Date of Award

Fall 12-2014

Degree Type


Degree Name

Doctor of Philosophy (PhD)


Biological Sciences

Committee Chair

Kevin A. Kuehn

Committee Chair Department

Biological Sciences

Committee Member 2

Mac H. Alford

Committee Member 2 Department

Biological Sciences

Committee Member 3

Micheal A. Davis

Committee Member 3 Department

Biological Sciences

Committee Member 4

Jacob F. Schaefer

Committee Member 4 Department

Biological Sciences

Committee Member 5

Scott Phipps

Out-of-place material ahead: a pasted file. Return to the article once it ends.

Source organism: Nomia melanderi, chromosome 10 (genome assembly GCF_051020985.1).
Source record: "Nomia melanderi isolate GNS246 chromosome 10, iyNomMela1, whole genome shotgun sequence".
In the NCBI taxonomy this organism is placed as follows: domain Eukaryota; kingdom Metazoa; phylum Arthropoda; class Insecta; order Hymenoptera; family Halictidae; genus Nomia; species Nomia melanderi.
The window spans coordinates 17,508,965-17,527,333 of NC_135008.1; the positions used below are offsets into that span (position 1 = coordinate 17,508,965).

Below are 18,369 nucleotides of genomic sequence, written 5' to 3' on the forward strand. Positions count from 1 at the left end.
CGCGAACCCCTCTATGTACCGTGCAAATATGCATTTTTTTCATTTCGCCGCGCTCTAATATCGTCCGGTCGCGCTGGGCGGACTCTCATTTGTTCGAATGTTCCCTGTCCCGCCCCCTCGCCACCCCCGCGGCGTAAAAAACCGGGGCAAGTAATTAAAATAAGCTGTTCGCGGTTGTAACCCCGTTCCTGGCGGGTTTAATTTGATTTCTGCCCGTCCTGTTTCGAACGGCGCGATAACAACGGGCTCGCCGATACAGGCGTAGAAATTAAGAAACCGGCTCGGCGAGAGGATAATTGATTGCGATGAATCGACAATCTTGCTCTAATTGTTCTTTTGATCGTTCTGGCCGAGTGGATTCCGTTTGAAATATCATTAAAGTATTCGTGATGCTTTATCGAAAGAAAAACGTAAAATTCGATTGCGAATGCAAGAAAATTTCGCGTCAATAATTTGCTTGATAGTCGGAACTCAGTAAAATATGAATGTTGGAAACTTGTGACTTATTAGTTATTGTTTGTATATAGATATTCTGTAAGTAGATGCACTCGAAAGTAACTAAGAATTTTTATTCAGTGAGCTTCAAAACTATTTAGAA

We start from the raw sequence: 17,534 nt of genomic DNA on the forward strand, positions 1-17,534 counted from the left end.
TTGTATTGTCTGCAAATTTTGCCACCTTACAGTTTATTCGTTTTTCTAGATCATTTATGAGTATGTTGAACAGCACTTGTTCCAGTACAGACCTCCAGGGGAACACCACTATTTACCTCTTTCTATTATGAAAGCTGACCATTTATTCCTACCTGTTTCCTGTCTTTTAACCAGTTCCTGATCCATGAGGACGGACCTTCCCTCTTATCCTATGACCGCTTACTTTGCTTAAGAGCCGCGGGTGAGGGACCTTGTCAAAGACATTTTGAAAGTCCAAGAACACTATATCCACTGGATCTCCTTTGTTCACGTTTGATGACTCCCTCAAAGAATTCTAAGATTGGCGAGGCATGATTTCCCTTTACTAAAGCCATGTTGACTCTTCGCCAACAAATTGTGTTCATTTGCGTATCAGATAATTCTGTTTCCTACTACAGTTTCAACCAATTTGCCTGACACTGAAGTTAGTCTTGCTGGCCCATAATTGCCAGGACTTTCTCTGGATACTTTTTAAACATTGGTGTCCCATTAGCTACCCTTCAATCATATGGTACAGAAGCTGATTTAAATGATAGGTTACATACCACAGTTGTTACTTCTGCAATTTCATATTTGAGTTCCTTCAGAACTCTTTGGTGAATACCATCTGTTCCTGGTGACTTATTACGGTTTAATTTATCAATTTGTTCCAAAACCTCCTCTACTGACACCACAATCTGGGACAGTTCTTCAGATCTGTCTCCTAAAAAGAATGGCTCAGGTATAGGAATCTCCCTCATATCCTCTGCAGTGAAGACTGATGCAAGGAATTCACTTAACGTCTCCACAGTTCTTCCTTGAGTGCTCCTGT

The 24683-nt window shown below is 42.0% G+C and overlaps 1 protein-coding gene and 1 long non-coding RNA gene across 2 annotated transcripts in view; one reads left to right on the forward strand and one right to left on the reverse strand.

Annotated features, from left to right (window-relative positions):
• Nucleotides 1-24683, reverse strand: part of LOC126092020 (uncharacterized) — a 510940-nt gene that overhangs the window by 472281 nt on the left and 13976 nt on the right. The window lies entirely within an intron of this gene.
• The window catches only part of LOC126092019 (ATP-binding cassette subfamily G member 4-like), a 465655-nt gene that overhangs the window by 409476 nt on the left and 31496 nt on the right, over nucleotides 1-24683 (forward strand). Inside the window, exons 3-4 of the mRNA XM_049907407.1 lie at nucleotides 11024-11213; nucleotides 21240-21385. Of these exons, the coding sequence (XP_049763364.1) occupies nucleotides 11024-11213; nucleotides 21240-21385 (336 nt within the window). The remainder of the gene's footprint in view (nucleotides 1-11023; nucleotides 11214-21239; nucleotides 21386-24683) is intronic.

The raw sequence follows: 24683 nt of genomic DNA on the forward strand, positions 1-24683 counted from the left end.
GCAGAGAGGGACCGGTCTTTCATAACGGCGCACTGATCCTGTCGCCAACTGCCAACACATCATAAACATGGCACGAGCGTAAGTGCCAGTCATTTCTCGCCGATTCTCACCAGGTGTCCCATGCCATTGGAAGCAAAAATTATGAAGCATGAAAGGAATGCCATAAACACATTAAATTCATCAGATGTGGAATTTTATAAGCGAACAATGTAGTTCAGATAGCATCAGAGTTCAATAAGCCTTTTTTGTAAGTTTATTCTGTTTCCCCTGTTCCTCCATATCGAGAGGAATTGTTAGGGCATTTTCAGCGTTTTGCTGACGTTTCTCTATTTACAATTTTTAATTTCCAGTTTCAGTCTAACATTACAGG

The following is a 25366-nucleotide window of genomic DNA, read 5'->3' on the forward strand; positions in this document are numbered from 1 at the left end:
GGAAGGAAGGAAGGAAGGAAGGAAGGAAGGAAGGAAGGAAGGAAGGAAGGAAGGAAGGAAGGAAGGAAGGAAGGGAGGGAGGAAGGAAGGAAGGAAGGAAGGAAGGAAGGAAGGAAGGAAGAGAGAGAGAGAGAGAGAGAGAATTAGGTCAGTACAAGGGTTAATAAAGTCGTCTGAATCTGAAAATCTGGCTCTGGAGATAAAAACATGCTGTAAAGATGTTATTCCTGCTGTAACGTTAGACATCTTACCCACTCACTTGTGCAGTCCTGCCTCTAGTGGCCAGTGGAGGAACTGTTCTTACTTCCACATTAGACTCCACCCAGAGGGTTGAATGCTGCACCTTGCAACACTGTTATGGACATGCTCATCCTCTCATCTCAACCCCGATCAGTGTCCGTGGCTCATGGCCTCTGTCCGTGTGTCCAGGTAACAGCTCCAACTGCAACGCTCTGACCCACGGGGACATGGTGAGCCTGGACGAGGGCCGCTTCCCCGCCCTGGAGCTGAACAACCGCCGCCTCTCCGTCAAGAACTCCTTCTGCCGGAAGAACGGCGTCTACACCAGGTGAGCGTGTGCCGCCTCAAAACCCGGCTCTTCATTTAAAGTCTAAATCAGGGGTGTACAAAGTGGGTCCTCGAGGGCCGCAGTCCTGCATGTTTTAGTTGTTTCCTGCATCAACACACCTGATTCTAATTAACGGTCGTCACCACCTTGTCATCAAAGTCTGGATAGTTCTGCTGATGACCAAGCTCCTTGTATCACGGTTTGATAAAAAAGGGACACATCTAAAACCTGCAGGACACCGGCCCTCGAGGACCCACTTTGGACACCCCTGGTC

Despite the well-known occurrence of emergent standing litter in freshwater marshes, very little quantitative data is available concerning the functional role and contribution of fungal decomposers to litter decomposition or their impact on ecosystem scale carbon and nutrient cycling. In the present study, microbial respiration and seasonal biomass and production rates of fungal decomposers associated with standing plant litter were examined to assess the quantitative contribution of fungi to both fine scale litter decay processes and large-scale ecosystem carbon flow pathways in a subtropical Typha domingensis and mixed Cladium jamaicense/Juncus roemarianus freshwater marsh, respectively. In addition, the growth and biomass dynamics of fungal decomposers in standing litter were also examined in relation to changes in detrital nitrogen and phosphorus concentrations in order to assess the importance of fungi to nutrient cycling. When integrated over the annual study period, estimated cumulative fungal production in T. domingensis standing litter totaled 39 mgC/g initial detrital C, indicating that 10.5% of the observed Typha leaf carbon lost was assimilated into fungal biomass. Corresponding estimates of microbial respiration (CO2 flux) totaled 133 mgC/g initial detrital C, providing evidence that a considerable amount of Typha leaf carbon is also mineralized by microbial communities, most likely fungi. When examined at the ecosystem scale, estimated annual fungal production within the mixed C. jamaicense/J. roemarianus marsh totaled 90±4 gC/m2, which was equivalent to ~14% of mean annual standing-dead litter mass (643±104 gC/m2). Estimated annual carbon flux from microbial respiration totaled 124±5 gC/m2, representing ~19% of mean annual standing-dead litter mass. In addition to assimilating carbon, fungi also were a significant contributor to the transformation and assimilation of detrital nutrients. Using a fungal stoichiometric ratio of C106N16P1, fungi inhabiting standing litter immobilized >35% the total detrital N and P during decomposition. Results obtained in this study provide compelling evidence that fungal decomposers can play a key role in the cycling of carbon and nutrients in freshwater marshes. Hopefully, these findings will extend our current conceptual understanding of biogeochemical pathways in freshwater marshes.